In case you’re wondering, yes, their headline reflects their research, at least in part. The authors found that “We Analyzed” and “We Learned” worked well as a structure when it came to getting people’s attention for large marketing projects.
But they also found some other pretty interesting things too, including:
- For Facebook, the optimum headline length was between 12 and 18 words (that’s quite a bit longer than most people assume).
- Again for Facebook, easily the most effective phrase for garnering likes or shares was “will make you”. This was followed by “this is why” and “can we guess”.
- The worst performing headline phrases on Facebook contained “control of your”, “your own business” or “work for you”.
- The phrase “on a budget” spelled death for Facebook but worked well on Pinterest, especially when it comes to DIY topics.
- Numbers still worked beautifully for most headlines, ie “X reasons why’” If you’re taking this approach, the most effective numbers are 10, followed by 5, 15 and 7.
- For Twitter, the most effective headline phrase was “this is what”, followed by “for first time” and “things to know”. Buzzsumo argued that Twitter was, therefore, a less emotional place than Facebook.
- B2B headlines worked differently. On LinkedIn, the phrases “the future of”, “x ways to” and “need to know” performed best in headlines.
- When it came to LinkedIn shares, the best headline length was nine words – substantially less than Facebook.
What does this mean for your headlines?
For any content marketer, the most glaring thing that BuzzSumo’s research shows is that the best headline depends on context. The headline that’s likely to grab attention on Facebook – and potentially even go viral – has little chance of doing the same on LinkedIn or Twitter.
And, from our own experience working with writing for SEO and email marketing, we know from experience that what’s going to work for Google and for email will be different again.
So, with that in mind, here’s are our three tips for writing a killer headline:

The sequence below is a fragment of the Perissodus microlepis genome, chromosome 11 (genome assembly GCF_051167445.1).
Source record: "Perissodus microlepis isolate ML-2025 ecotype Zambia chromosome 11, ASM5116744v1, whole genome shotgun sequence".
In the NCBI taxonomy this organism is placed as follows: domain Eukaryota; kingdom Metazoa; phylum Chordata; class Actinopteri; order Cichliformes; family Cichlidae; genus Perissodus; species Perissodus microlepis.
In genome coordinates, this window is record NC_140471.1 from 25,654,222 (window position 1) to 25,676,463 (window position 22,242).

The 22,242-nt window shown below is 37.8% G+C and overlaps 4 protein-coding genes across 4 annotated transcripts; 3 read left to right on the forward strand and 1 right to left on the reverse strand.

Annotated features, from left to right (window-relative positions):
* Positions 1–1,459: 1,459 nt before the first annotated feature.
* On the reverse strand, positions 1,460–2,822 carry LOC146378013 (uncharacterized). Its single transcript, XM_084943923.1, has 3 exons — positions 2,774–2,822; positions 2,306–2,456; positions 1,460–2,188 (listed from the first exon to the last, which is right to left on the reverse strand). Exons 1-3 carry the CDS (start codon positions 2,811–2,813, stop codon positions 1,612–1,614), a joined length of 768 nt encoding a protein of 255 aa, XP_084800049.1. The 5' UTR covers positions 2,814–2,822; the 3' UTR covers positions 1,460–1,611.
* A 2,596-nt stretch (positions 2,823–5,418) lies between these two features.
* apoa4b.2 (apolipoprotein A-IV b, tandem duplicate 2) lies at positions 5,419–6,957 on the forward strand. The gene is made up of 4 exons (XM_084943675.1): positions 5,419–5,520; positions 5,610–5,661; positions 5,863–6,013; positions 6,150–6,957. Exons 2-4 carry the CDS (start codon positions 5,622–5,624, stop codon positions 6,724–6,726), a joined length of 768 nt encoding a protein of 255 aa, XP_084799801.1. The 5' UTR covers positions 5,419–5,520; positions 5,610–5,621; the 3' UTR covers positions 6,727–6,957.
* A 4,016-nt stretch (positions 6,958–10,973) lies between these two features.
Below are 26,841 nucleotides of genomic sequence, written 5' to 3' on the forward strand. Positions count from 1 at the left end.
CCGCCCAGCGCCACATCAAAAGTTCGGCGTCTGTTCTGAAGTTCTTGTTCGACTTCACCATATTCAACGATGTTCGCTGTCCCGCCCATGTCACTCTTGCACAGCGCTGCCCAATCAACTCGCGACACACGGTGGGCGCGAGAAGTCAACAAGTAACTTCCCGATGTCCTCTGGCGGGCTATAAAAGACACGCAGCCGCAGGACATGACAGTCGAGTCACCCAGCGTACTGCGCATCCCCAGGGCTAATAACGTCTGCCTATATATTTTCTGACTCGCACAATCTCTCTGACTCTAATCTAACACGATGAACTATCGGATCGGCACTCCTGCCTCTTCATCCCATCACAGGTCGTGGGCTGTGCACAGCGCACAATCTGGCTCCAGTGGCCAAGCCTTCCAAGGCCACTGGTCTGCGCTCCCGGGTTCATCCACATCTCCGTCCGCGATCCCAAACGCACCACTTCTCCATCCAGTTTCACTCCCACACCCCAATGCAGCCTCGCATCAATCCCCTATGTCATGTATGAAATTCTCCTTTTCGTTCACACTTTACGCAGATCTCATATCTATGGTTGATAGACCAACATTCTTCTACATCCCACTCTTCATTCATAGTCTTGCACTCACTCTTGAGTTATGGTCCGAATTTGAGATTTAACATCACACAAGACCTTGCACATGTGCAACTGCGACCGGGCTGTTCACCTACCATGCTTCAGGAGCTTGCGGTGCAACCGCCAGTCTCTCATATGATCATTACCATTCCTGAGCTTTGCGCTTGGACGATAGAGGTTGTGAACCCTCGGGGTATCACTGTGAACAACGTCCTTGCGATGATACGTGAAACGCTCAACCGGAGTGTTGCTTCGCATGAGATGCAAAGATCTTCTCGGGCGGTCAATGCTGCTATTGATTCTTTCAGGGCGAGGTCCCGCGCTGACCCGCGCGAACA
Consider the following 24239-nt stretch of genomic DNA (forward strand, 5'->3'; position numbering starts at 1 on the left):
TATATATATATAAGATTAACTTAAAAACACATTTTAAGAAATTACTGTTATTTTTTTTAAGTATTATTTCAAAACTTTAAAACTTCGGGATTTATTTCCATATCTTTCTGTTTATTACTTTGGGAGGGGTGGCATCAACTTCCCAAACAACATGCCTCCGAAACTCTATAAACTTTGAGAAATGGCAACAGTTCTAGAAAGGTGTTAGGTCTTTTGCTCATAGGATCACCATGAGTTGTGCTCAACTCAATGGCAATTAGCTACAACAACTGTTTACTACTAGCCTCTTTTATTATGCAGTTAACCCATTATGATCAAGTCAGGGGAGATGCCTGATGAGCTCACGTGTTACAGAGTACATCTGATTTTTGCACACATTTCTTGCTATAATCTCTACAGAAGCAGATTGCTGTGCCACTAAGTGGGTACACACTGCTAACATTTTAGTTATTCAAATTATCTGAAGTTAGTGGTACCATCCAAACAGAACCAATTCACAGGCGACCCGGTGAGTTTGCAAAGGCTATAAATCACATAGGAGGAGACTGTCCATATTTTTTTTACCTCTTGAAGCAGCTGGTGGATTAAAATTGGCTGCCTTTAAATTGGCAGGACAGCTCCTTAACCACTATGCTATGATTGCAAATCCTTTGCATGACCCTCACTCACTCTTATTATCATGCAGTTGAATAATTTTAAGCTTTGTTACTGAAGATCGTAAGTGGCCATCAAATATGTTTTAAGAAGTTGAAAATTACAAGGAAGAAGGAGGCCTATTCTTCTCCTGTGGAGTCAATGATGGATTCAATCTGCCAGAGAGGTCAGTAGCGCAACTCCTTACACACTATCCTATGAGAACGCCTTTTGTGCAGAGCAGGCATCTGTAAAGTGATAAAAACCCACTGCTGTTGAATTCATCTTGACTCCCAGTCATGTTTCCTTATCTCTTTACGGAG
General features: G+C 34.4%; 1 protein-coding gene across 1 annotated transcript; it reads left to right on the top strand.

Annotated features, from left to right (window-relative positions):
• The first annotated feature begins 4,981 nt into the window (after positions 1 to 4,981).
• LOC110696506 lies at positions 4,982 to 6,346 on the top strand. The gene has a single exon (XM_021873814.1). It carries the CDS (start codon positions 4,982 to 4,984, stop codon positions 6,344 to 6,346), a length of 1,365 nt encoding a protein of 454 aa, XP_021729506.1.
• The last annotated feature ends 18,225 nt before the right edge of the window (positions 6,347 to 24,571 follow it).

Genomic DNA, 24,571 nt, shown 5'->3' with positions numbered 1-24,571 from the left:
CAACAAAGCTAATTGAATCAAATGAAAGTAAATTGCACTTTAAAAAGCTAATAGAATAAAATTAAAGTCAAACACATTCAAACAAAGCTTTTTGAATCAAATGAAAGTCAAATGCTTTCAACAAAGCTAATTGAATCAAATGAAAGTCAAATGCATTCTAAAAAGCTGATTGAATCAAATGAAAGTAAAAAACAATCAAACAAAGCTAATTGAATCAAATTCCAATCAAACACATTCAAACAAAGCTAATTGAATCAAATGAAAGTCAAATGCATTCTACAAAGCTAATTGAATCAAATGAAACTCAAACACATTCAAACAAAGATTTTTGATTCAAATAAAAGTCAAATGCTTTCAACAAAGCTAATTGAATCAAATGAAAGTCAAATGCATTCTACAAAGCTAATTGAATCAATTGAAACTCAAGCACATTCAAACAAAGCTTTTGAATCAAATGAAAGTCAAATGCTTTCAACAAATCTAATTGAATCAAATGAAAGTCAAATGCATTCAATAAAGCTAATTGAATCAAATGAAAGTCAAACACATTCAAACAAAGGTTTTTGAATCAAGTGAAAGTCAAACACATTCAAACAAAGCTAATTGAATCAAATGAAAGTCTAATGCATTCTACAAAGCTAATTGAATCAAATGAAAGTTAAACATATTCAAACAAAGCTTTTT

- Use different headlines for different media. Don’t assign one just headline to a blog or article. Come up with different headlines, depending on how or where it’s going to be used. Write different headlines for social media and for your blog itself.
- Start with your audience. As with any form of writing, your audience should be the starting point for coming up with a headline. The point of content marketing is to engage your target audience, not everyone. In other words, hitting the right people always trumps hitting a lot of people. So always think about the people you’re targeting and what will move them emotionally rather than trying to please everyone.
- Experiment. There is no secret formula. The only way to really find your best headline is through experimenting. So, if you’re paying for an article to be promoted write multiple headlines for it and test to find out which one works best.
Writing headlines is a skill – and often an overlooked one. It’s not easy to pique someone’s interest, convey emotion and get them to the point where they want to read on.
So treat headlines with they respect they deserve. Spend time on them. Brainstorm ideas and play around with them until you discover the best one for you.
And, if you need help doing that, get in touch.